I don’t work many hours. I spend lots of time fishing, surfing, drinking, travelling around and entertaining myself commenting on blogs.

        If the bloke next door and I were paid the same money, had the same boat, sqm of house etc…..why the hell would he work 100 hours a week? He’d be nuts not to hang out with me and cruise.

        What a hoot we’d have. Alas, the Jones, Smiths, Browns and Black families will have to make do with a tarpaulin stretched between trees…and since we averaged things out, there’s only room on our boats for 2.

        I’m a huge fan of equality. Splitting all the $ up so we have equal shares is ridiculous. If we do it on a global scale, it’s about $7.50 each. We’d all be surfing and eating feijoa jam, nothing would get done. I think the equality we need to be concerned with is an equality of opportunity and the associated benefits of embracing them.

        • Draco T Bastard

          We need the productive, the dollars chase them.

          Can you rephrase that in a way that it makes sense?

          If the bloke next door and I were paid the same money, had the same boat, sqm of house etc…..why the hell would he work 100 hours a week?

          Why is he working 100 hour weeks? That’s enough for two or even three full time jobs. And that amount of time at work is decreasing his productivity and probably to the point that he isn’t getting anywhere near as much done as actually needs to be done. He’s probably wasting 20 hours or more.

          Define: Paid the same money

          What a hoot we’d have. Alas, the Jones, Smiths, Browns and Black families will have to make do with a tarpaulin stretched between trees…and since we averaged things out, there’s only room on our boats for 2.

          There’s quite a few people available who could be employed to ensure that everyone has a home but the capitalists, like your hero there, would complain because wages would go up.

          Splitting all the $ up so we have equal shares is ridiculous.

          And where have I ever suggested such a thing?

          you seem to have this delusional idea that people are solely motivated by money whereas most people are motivated by anything but. In fact, it seems to me that only the sociopathic types are motivated by money and then there’s the reality of motivation and how paying people too much causes them fail badly:

          • David Mac

            “We need the productive, the dollars chase them.”

            Can you rephrase that in a way that it makes sense?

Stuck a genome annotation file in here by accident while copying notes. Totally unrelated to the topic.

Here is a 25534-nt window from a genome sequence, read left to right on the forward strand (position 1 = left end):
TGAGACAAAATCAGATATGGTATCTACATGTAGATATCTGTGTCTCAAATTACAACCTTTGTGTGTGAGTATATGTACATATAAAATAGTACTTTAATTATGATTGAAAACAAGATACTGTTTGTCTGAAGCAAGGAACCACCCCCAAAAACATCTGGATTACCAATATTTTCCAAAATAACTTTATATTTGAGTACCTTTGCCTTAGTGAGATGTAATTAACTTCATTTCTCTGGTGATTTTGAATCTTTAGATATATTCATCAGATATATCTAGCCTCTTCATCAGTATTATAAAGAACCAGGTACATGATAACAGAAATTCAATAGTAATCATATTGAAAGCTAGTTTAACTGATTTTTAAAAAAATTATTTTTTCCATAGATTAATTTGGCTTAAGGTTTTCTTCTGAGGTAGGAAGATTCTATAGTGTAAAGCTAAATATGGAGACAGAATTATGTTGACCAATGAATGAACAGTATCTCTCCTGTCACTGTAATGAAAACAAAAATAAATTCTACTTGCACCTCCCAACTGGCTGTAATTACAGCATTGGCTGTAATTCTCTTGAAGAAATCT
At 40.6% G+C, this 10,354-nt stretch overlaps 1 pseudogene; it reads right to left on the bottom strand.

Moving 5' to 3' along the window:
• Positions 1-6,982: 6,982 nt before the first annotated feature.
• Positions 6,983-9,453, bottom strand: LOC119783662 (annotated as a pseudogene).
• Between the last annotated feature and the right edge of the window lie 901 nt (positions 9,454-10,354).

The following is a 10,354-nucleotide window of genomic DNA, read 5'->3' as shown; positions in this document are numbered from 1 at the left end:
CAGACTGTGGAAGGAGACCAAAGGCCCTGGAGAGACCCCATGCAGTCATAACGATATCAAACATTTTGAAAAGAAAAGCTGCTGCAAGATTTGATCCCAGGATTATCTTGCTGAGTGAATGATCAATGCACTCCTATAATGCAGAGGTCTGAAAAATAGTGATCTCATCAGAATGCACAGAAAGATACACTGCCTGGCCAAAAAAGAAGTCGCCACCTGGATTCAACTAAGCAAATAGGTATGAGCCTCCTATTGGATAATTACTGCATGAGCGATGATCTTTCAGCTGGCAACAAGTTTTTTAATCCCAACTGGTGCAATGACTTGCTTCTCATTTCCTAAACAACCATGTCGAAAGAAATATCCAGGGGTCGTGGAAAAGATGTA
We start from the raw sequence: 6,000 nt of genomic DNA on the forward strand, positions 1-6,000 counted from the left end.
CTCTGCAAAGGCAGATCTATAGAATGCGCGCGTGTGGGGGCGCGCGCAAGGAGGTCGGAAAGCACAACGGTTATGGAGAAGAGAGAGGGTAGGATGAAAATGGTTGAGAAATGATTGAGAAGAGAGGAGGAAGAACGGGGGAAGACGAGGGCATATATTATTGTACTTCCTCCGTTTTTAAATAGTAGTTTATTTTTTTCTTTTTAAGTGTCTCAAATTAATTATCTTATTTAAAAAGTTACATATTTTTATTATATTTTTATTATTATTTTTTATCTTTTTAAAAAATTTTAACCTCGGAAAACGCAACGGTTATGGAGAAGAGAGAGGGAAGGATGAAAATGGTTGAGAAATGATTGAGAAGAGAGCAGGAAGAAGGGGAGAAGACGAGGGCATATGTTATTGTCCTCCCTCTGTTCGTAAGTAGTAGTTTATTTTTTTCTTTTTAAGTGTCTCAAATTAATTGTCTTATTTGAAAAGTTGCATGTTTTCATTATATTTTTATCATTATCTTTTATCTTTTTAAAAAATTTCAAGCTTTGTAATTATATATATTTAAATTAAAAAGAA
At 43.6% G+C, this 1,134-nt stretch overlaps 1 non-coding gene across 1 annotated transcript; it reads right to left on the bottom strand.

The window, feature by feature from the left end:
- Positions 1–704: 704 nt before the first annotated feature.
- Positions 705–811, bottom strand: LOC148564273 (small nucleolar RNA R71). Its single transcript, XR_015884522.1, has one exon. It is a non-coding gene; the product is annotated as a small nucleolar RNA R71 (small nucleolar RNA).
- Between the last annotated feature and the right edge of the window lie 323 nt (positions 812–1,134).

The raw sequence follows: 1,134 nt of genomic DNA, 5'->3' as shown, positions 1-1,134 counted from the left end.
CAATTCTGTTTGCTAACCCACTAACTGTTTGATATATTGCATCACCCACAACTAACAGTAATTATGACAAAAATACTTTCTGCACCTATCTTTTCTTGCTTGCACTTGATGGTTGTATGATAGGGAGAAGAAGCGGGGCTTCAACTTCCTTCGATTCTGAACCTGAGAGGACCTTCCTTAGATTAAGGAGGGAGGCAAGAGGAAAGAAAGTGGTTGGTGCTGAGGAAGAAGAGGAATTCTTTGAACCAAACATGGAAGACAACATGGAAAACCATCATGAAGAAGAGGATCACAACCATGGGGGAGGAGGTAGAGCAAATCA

It is natural that the rewards, whatever form they take, gravitate towards the productive. I don’t think the guy next door is pushed along by money these days. He has a comfortable buffer. These days I think he just likes making homes for families and teaching kids to build. He’s in the habit of getting up with the sun.

            You see his assets as a problem, a product of his greed. We are all guilty of greed, who the hell can have just 2 Toffee Pops and put the packet away? Yep you’re right, I see his fair and square rewards as a ‘Good on ya mate.’ I think most Kiwis would.

            Of course we’re all motivated by money. To a degree. Few of us can do without electricity or clothing. I get the feeling you’d like to limit how productive/rewarded I’m allowed to be. I think to remove that choice from people severely hobbles aspiration and motivation.

            • Draco T Bastard

              It is natural that the rewards, whatever form they take, gravitate towards the productive.

              The problem with that is that the majority of rich people aren’t productive at all – they’re just parasites living off the work of those who are. in other words, they’re nothing but bludgers. Probably more accurately called parasites as they will kill the host.

              In other words, that sentence is pure bollocks. In fact, I’d call it an outright lie.

              You see his assets as a problem, a product of his greed.

              And they are on both counts. Excessive assets owned by one person leaves less for everyone else. That’s why capitalism always results first in ever increasing poverty and finally the collapse of the society that it arose in.

              I get the feeling you’d like to limit how productive/rewarded I’m allowed to be.

              And in that you’d be wrong. In fact what i want is to increase everyone’s creativity but to do that requires removing the nations resources from the control of the few.

              • David Mac

                Yeah…I think we could bounce a ping-pong ball between us all night Draco and be no closer to common ground. I like you all the same. I think you bring colour and thought provoking comments to this blog.